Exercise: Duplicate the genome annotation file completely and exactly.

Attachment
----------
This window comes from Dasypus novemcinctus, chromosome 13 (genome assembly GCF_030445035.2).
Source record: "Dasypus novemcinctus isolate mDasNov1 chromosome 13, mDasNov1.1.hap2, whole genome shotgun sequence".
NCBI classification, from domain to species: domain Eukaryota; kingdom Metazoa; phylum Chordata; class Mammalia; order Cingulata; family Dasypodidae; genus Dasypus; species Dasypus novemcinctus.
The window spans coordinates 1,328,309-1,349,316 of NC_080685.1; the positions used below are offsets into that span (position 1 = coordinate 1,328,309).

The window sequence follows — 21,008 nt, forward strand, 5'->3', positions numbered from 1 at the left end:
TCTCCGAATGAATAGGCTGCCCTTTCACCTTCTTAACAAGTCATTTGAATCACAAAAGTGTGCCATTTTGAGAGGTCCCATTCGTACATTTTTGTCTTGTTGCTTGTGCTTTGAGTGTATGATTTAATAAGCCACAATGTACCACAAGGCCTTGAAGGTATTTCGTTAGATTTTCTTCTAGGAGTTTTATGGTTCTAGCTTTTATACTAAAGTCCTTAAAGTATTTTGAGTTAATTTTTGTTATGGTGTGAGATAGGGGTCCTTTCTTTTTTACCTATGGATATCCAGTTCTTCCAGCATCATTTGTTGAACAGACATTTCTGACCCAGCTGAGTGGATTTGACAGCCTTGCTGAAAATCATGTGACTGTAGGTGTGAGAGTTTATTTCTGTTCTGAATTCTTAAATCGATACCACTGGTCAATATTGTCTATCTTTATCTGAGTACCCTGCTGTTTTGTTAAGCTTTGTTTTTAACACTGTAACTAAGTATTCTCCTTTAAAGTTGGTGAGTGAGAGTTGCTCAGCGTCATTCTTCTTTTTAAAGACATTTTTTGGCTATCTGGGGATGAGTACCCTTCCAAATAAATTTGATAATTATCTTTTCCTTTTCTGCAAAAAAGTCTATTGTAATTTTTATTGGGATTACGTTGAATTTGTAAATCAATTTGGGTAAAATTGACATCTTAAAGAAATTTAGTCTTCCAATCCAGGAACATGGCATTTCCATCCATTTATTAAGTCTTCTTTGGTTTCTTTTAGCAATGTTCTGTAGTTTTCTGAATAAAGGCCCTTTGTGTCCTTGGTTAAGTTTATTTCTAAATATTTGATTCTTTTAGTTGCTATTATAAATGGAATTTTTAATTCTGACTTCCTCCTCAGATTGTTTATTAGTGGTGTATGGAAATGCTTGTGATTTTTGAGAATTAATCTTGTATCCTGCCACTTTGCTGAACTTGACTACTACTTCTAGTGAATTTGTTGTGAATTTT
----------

This window comes from Dasypus novemcinctus, chromosome 13 (genome assembly GCF_030445035.2).
Source record: "Dasypus novemcinctus isolate mDasNov1 chromosome 13, mDasNov1.1.hap2, whole genome shotgun sequence".
NCBI classification, from domain to species: domain Eukaryota; kingdom Metazoa; phylum Chordata; class Mammalia; order Cingulata; family Dasypodidae; genus Dasypus; species Dasypus novemcinctus.
The window spans coordinates 1,328,309-1,349,316 of NC_080685.1; the positions used below are offsets into that span (position 1 = coordinate 1,328,309).

The window sequence follows — 21,008 nt, forward strand, 5'->3', positions numbered from 1 at the left end:
TCTCCGAATGAATAGGCTGCCCTTTCACCTTCTTAACAAGTCATTTGAATCACAAAAGTGTGCCATTTTGAGAGGTCCCATTCGTACATTTTTGTCTTGTTGCTTGTGCTTTGAGTGTATGATTTAATAAGCCACAATGTACCACAAGGCCTTGAAGGTATTTCGTTAGATTTTCTTCTAGGAGTTTTATGGTTCTAGCTTTTATACTAAAGTCCTTAAAGTATTTTGAGTTAATTTTTGTTATGGTGTGAGATAGGGGTCCTTTCTTTTTTACCTATGGATATCCAGTTCTTCCAGCATCATTTGTTGAACAGACATTTCTGACCCAGCTGAGTGGATTTGACAGCCTTGCTGAAAATCATGTGACTGTAGGTGTGAGAGTTTATTTCTGTTCTGAATTCTTAAATCGATACCACTGGTCAATATTGTCTATCTTTATCTGAGTACCCTGCTGTTTTGTTAAGCTTTGTTTTTAACACTGTAACTAAGTATTCTCCTTTAAAGTTGGTGAGTGAGAGTTGCTCAGCGTCATTCTTCTTTTTAAAGACATTTTTTGGCTATCTGGGGATGAGTACCCTTCCAAATAAATTTGATAATTATCTTTTCCTTTTCTGCAAAAAAGTCTATTGTAATTTTTATTGGGATTACGTTGAATTTGTAAATCAATTTGGGTAAAATTGACATCTTAAAGAAATTTAGTCTTCCAATCCAGGAACATGGCATTTCCATCCATTTATTAAGTCTTCTTTGGTTTCTTTTAGCAATGTTCTGTAGTTTTCTGAATAAAGGCCCTTTGTGTCCTTGGTTAAGTTTATTTCTAAATATTTGATTCTTTTAGTTGCTATTATAAATGGAATTTTTAATTCTGACTTCCTCCTCAGATTGTTTATTAGTGGTGTATGGAAATGCTTGTGATTTTTGAGAATTAATCTTGTATCCTGCCACTTTGCTGAACTTGACTACTACTTCTAGTGAATTTGTTGTGAATTTT